To get more of the adult education perspective on technology for you, I invited Darrin Hetrick, a coworker of mine who wrote a post previously about that topic, to guest write for you again. Today he has agreed to share with you his innovative method of blogging for stakeholders. Thank you, Darrin!
You are all probably aware of the benefits of using blogs as a means to publish student work. Blogs provide a cost-effective means for students to share their written work with their fellow students, friends, and family. However, I have also learned blogs can have another substantial benefit for communicating with multiple stakeholders in an ESL program.
I currently teach ESL to refugees and immigrants at a local factory in rural South Dakota in collaboration with a public university. The factory has set up a program for its nonnative speakers to have access to quality English language instruction while on shift. We offer three levels of classes ranging from beginner to high-intermediate.
As part of my intermediate level classes, I require students to work on their writing skills, particularly paragraphs and short essays. To aid in this, I began using a blog as a way to have students publish their work. I have used Google’s free tool Blogger. If you have not used Blogger, it is fairly intuitive and easy to set up. It is also entirely free, unless you want to have a web address without “blogspot” in the title.
Initially, I set up this blog simply for students to read and learn about one another. However, I also sent the blog to various people at the factory. It surprised me to see how well it was received by those in the company and that they enjoyed reading the stories the students were producing.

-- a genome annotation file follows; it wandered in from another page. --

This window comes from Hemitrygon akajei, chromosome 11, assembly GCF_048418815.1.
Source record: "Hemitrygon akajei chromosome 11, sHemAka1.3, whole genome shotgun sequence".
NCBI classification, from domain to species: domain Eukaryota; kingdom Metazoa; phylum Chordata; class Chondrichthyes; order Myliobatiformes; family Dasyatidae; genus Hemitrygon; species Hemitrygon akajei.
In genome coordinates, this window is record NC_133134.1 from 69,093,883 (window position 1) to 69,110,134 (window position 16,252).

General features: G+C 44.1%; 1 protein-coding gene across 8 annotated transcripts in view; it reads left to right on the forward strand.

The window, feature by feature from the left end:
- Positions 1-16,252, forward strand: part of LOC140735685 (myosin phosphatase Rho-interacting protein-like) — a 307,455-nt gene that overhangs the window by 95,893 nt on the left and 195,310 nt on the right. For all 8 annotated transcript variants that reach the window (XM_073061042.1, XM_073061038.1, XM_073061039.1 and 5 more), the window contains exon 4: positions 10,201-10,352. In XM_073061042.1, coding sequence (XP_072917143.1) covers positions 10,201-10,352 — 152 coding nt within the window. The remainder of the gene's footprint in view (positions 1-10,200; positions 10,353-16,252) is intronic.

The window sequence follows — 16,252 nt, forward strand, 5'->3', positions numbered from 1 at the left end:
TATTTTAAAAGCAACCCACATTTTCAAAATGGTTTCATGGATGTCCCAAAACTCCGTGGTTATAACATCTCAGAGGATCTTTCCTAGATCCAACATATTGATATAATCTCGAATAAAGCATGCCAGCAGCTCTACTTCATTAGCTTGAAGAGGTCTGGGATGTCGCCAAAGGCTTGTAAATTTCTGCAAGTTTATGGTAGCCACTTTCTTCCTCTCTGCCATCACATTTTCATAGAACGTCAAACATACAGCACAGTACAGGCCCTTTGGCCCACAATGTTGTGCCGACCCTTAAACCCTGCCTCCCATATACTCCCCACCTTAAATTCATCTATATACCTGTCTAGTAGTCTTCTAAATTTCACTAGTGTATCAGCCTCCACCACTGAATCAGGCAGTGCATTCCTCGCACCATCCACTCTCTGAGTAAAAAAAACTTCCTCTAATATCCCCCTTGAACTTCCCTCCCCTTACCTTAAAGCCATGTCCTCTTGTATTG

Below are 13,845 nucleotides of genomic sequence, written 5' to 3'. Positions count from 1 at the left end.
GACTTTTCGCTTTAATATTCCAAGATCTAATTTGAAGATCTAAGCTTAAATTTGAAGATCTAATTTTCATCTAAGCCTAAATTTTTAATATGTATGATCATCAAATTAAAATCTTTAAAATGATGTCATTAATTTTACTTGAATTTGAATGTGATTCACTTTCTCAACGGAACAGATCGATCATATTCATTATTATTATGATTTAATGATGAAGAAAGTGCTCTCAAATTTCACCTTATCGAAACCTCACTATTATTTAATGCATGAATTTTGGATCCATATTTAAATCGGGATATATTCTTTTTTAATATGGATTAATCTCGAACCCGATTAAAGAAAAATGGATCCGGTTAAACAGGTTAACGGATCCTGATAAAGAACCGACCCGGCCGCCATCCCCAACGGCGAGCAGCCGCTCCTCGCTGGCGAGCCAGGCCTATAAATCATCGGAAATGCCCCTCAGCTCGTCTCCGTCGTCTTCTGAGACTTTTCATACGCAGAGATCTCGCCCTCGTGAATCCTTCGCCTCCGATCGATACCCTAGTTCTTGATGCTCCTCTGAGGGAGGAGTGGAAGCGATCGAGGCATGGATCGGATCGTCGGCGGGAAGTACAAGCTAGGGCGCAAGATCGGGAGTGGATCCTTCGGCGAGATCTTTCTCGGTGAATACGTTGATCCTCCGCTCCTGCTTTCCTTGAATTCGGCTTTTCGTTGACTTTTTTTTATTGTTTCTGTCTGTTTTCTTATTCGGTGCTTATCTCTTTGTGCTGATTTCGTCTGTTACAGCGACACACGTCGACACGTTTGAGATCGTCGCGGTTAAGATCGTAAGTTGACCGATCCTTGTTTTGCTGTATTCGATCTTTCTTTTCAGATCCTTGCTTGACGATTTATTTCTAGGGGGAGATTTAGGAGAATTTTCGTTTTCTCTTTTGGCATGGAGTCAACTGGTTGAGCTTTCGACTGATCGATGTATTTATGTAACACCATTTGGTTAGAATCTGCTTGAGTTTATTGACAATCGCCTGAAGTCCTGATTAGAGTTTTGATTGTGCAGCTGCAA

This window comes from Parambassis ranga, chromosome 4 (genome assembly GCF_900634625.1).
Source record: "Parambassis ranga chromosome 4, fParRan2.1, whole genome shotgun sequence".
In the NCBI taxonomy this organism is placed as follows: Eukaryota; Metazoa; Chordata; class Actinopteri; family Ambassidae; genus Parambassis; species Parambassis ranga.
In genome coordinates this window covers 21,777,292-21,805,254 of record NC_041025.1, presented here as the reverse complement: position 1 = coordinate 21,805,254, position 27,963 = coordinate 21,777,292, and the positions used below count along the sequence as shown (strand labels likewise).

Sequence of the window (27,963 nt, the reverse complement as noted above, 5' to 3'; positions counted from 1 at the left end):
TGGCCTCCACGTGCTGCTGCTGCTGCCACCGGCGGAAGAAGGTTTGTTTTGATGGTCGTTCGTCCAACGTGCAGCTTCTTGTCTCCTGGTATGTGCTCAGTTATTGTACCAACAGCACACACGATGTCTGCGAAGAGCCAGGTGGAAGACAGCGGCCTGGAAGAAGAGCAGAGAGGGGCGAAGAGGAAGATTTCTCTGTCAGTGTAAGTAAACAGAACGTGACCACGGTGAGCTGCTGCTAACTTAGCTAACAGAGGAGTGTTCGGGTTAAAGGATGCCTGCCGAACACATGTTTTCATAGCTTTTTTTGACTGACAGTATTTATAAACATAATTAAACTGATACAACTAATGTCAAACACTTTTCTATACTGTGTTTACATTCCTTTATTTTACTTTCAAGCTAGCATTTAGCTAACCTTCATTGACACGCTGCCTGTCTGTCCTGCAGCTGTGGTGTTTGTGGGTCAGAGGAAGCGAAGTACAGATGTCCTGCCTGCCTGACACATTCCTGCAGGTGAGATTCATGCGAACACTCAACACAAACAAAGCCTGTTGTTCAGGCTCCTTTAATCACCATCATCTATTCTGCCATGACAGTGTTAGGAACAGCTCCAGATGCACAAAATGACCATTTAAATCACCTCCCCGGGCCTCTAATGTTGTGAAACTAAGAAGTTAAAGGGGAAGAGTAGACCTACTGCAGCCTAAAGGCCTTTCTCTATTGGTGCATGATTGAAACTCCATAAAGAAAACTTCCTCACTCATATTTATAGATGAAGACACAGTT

In an environment such as where I teach, having the supervisors, administrators, and other teammates involved in what students are learning is an important step in ensuring the success of the program. Those individuals, while not directly involved in the learning process, are all stakeholders. Many have put forth a fairly substantial financial and time investment. As a result, they want to see student progress. They want to hear the stories of the students and see that the investment they are putting into the program is being used effectively and efficiently. I have found that a simple blog with student writing can be one piece of that overall reporting system.
In what ways do you attempt to connect with multiple program stakeholders? How do you find ways to ensure that all members of a program are connected?
Darrin Hetrick completed his master’s degree in intercultural studies and TESOL at the Wheaton College Graduate School. He currently teaches as part of the ESL program at Northern State University in Aberdeen, South Dakota. He has taught TESOL in Croatia and Bosnia as well as in high schools, adult education/refugee settlement programs, and community colleges in the Chicago suburbs. His primary interests are curriculum design and development and adult education.